Unfortunately this “middle space” is the opposite of the other “middles” in contemporary society. While the middle class shrinks, the middle space occupied by contingent workers grows and grows. And, in academia, those contingent positions rarely translate into permanent jobs. (Rebecca Schuman - author of the Slate piece cited above - recently quit her search after four years on the market.) In the U.K., The Guardian recently reported that “one-third of the academic workforce is now on temporary, fixed term contracts.” The latest report on the economic state of the profession by the American Association of University Professors found that tenure track professors make up less than a quarter of university teaching staff. The above-cited New York Times’ article cited data indicating that 76% of faculty in U.S. universities are contingent. To repeat: seventy-six percent. This is not only an all-time high, but it also places those of us working in contingent positions in another category: the majority.
The fact that we are now the majority leads me to disagree with Sarah Kendzior’s dismal assessment, in Al Jazeera, that “contingency has become permanent, a rite of passage to nowhere.” In fact, we are going somewhere. Unions supporting adjunct’s rights are popping up around the country, with adjuncts from over 20 universities and colleges in the Boston area the latest to announce plans to unionize. Groups of “junior” scholars, like those from Columbia University who started the Brooklyn Institute for Social Research , are developing infrastructure that works alongside, yet distinct from, the traditional academic model. In 2009, a non-profit organization, the New Faculty Majority, was created with the aim of providing information and litigative and legislative support to adjunct faculty. The Adjunct Project, hosted by The Chronicle of Higher Education, collects data by and on employment conditions around the country. And in January, the Delphi Project at the University of Southern California also published a report on the “New Ecology of Higher Education,” and continues to advocate for adjunct support and call on college leaders to admit that they treat adjuncts unethically. The coalition building represented by latter (as well as the increase in reporting on contingency related topics at The Chronicle and Inside Higher Ed) is especially important since tenured and permanent faculty and staff have, until recently, remained mostly silent on these issues. Inside Higher Ed compiled a list of other recently-formed and ongoing adjunct related projects here.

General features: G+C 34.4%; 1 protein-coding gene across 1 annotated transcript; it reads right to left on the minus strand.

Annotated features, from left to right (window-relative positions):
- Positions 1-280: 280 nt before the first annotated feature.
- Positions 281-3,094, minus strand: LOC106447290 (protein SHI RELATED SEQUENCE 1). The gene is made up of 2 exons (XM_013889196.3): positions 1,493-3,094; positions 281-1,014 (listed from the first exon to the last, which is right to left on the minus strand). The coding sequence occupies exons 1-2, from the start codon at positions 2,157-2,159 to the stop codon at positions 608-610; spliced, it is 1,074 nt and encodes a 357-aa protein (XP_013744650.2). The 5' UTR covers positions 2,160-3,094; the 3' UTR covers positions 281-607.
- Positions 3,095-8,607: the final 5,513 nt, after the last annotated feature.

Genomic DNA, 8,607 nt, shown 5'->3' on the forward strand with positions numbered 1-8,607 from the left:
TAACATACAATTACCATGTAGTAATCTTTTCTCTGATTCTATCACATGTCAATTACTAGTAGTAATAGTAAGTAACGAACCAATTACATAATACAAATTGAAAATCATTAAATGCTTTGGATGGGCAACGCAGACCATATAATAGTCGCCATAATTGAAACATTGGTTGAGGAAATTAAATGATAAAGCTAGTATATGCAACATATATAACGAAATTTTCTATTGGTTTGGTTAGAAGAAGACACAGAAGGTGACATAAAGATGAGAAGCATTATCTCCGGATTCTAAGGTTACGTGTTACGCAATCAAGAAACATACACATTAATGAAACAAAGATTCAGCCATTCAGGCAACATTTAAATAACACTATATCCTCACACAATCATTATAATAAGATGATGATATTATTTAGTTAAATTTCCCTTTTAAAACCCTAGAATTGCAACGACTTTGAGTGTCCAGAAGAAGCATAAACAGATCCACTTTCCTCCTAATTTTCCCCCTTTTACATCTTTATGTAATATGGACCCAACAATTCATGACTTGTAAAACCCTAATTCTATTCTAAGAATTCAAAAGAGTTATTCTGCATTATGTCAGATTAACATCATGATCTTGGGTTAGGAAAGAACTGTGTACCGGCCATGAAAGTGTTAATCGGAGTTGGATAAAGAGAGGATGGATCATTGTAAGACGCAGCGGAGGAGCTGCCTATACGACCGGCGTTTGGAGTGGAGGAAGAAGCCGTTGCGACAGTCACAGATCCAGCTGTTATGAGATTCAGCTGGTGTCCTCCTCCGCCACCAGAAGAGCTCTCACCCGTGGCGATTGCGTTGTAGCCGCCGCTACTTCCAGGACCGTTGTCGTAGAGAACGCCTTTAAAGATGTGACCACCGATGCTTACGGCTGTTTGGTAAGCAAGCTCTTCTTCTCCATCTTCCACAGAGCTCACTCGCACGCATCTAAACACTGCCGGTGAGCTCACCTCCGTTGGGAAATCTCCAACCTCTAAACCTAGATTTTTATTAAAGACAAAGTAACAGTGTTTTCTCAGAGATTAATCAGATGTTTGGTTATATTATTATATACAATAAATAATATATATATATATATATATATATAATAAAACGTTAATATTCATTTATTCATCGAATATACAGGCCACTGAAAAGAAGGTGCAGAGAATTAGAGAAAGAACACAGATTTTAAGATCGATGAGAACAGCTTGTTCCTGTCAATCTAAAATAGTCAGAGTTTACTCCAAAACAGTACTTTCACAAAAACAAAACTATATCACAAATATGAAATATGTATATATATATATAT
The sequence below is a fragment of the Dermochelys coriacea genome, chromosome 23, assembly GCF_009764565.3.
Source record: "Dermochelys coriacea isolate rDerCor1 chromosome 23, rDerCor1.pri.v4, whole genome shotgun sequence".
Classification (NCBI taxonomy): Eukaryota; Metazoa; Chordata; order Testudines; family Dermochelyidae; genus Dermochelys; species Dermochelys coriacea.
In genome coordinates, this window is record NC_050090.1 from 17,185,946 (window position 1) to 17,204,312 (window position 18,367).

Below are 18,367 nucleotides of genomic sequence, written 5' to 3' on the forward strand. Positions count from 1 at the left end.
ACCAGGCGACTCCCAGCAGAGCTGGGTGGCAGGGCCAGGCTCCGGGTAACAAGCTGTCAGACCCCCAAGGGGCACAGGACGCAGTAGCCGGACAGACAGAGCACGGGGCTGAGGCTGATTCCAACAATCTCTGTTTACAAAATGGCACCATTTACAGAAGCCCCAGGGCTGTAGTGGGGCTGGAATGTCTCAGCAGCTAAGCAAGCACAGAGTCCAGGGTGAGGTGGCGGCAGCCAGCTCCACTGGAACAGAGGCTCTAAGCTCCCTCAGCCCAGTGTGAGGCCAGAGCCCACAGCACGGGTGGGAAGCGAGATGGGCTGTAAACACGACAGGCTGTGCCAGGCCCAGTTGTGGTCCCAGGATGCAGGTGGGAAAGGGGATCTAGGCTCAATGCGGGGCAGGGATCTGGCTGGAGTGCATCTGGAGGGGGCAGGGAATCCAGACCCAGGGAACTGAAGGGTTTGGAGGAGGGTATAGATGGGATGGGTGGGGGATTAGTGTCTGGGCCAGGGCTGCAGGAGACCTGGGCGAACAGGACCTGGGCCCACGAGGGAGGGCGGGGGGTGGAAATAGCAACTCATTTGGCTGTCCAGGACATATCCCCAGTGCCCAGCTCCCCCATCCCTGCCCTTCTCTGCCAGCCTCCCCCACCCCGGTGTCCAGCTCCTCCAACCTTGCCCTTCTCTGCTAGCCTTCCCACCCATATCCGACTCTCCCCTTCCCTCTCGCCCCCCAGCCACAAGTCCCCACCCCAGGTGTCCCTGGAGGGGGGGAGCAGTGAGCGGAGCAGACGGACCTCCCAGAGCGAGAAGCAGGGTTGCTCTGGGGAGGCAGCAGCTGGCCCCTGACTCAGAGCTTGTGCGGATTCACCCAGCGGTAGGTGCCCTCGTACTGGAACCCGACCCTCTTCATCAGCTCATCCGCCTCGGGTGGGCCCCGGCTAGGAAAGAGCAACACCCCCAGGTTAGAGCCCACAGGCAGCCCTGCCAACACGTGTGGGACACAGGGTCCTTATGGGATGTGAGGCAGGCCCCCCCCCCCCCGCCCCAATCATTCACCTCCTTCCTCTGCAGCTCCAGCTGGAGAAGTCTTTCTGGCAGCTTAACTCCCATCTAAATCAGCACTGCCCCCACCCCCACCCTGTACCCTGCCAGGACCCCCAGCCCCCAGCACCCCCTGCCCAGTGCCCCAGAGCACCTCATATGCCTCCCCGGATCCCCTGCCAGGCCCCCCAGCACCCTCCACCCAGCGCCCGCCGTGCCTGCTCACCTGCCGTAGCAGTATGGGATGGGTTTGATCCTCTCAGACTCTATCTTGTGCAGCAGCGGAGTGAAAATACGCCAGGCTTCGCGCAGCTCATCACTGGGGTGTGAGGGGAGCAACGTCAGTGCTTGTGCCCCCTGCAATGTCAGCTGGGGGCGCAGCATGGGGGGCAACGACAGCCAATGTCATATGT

I believe that the growth in these efforts indicate that we are on the cusp of a change in the way that academia works; that we are, in essence, getting ourselves unstuck. Of course we are facing an uphill battle, and there is still much work to do. Despite the difficult road ahead, I maintain that the networks that are being created by adjuncts and other contingent workers in academia, as well as by allies with permanent positions, are critical in that they not only acknowledge the importance of the “circles of niceness” and emotional labor that sustain us in academia, but also because they represent the forces that will ultimately change the system. I don’t know what this change will look like when it’s finished, or how exactly the system will need to grow in order to make the shift, but shift it must. To put it quite simply: there is no other choice.
Brooklyn, New York in the US.
Gwendolyn Beetham is an adjunct professor at Rutgers University. She also works as a gender consultant, edits the column The Academic Feminist at Feministing.com, and teaches yoga. Follow her on twitter @gwendolynb